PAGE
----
"But that was in an era when courts used it mostly to protect powerless people like civil rights activists and war protesters," writes Adam Liptak in The New York Times.

“Corporations have begun to displace individuals as the direct beneficiaries of the First Amendment,” Professor Coates wrote. The trend, he added, is “recent but accelerating.”
Hmm. I don't know. In conlaw class, I was just teaching the great 1964 landmark case — that loved-by-liberals case — New York Times v. Sullivan. But, fortunately, I've got The New York Times to set me straight. Corporations are not people.

Okay. Thanks to Adam Liptak, a man I'm noticing only because the corporate platform of The New York Times elevates him high above all the poor and puny anonymities....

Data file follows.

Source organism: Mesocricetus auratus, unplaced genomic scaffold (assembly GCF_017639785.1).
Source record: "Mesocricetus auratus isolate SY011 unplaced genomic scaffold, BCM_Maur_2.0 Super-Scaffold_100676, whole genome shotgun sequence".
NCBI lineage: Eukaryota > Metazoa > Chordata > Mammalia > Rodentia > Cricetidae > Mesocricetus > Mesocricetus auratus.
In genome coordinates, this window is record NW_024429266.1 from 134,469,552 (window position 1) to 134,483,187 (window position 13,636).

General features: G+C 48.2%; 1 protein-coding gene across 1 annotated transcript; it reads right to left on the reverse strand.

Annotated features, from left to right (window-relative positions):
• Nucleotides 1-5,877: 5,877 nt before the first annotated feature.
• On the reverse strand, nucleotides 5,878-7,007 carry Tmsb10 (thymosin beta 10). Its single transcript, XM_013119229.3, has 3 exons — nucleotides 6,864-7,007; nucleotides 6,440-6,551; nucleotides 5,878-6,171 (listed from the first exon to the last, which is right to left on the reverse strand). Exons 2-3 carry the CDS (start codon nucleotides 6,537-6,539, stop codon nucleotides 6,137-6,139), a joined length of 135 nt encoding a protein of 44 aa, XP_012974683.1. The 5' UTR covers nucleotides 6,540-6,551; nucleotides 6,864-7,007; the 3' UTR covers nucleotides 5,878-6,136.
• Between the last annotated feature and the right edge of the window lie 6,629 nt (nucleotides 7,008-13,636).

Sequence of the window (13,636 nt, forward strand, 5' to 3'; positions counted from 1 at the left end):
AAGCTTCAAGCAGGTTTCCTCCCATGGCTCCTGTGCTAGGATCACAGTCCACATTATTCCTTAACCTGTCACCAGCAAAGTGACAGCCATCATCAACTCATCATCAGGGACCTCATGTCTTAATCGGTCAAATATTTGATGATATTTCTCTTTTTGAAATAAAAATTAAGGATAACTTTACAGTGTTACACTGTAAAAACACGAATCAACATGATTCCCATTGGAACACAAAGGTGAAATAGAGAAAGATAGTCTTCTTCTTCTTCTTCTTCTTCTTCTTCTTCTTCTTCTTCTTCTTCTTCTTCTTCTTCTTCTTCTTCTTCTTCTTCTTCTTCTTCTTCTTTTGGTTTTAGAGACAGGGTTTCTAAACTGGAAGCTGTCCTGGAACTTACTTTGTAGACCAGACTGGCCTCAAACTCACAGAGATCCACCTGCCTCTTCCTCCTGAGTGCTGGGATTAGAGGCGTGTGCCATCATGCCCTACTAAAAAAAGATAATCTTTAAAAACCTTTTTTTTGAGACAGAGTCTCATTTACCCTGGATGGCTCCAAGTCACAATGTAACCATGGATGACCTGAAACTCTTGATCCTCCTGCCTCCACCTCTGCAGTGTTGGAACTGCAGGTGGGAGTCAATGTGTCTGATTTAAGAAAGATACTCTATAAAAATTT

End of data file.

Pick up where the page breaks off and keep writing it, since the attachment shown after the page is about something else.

And I'm fascinated by this notion that the Constitution ought to mean what would make liberals love it. Hey, Supreme Court, why don't you make the Constitution lovable again? We used to love you, First Amendment, but you changed.
Ironically, back when Liptak's liberals loved the First Amendment, a big deal was always made about how it protects the speech you hate. That was the challenge, to love the freedom itself. Seems like you changed.